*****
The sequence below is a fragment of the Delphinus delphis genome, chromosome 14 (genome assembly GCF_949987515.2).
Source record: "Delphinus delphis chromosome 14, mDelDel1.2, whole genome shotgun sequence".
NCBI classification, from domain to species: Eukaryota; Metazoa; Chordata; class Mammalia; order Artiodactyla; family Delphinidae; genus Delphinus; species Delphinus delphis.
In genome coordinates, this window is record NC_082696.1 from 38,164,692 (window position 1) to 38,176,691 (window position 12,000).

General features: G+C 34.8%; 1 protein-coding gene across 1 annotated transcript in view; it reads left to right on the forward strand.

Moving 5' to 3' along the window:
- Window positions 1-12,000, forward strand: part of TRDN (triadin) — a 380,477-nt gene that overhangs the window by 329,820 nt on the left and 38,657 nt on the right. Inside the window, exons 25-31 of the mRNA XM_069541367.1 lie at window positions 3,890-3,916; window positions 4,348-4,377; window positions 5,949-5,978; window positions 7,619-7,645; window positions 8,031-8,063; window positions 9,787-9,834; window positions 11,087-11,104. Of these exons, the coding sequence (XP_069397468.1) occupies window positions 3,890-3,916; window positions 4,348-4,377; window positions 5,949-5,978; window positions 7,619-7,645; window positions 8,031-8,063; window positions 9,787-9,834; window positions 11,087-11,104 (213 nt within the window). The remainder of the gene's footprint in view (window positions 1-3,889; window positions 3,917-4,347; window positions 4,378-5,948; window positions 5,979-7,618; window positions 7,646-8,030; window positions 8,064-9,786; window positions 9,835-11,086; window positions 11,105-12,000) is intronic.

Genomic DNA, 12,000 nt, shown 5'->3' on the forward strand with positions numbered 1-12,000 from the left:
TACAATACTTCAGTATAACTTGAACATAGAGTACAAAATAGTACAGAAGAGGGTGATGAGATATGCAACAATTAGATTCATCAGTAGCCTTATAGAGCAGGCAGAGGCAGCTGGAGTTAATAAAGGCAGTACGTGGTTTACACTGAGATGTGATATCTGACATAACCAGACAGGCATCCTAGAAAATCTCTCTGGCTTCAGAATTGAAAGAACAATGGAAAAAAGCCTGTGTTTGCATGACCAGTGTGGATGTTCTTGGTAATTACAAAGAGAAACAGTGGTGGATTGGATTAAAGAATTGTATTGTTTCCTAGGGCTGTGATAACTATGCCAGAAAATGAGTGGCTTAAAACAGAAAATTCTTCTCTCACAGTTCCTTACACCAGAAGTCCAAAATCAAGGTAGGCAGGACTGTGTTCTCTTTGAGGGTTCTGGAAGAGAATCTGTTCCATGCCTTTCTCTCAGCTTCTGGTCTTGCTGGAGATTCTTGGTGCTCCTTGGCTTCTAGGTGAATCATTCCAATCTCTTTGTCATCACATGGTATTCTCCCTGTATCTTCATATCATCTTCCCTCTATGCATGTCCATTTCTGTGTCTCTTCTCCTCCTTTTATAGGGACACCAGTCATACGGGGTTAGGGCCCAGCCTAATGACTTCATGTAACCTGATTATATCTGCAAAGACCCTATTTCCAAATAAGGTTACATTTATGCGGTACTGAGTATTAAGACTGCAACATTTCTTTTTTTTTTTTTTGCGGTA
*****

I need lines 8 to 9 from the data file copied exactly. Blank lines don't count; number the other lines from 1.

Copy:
Genomic DNA, 12,000 nt, shown 5'->3' on the forward strand with positions numbered 1-12,000 from the left:
TACAATACTTCAGTATAACTTGAACATAGAGTACAAAATAGTACAGAAGAGGGTGATGAGATATGCAACAATTAGATTCATCAGTAGCCTTATAGAGCAGGCAGAGGCAGCTGGAGTTAATAAAGGCAGTACGTGGTTTACACTGAGATGTGATATCTGACATAACCAGACAGGCATCCTAGAAAATCTCTCTGGCTTCAGAATTGAAAGAACAATGGAAAAAAGCCTGTGTTTGCATGACCAGTGTGGATGTTCTTGGTAATTACAAAGAGAAACAGTGGTGGATTGGATTAAAGAATTGTATTGTTTCCTAGGGCTGTGATAACTATGCCAGAAAATGAGTGGCTTAAAACAGAAAATTCTTCTCTCACAGTTCCTTACACCAGAAGTCCAAAATCAAGGTAGGCAGGACTGTGTTCTCTTTGAGGGTTCTGGAAGAGAATCTGTTCCATGCCTTTCTCTCAGCTTCTGGTCTTGCTGGAGATTCTTGGTGCTCCTTGGCTTCTAGGTGAATCATTCCAATCTCTTTGTCATCACATGGTATTCTCCCTGTATCTTCATATCATCTTCCCTCTATGCATGTCCATTTCTGTGTCTCTTCTCCTCCTTTTATAGGGACACCAGTCATACGGGGTTAGGGCCCAGCCTAATGACTTCATGTAACCTGATTATATCTGCAAAGACCCTATTTCCAAATAAGGTTACATTTATGCGGTACTGAGTATTAAGACTGCAACATTTCTTTTTTTTTTTTTTGCGGTA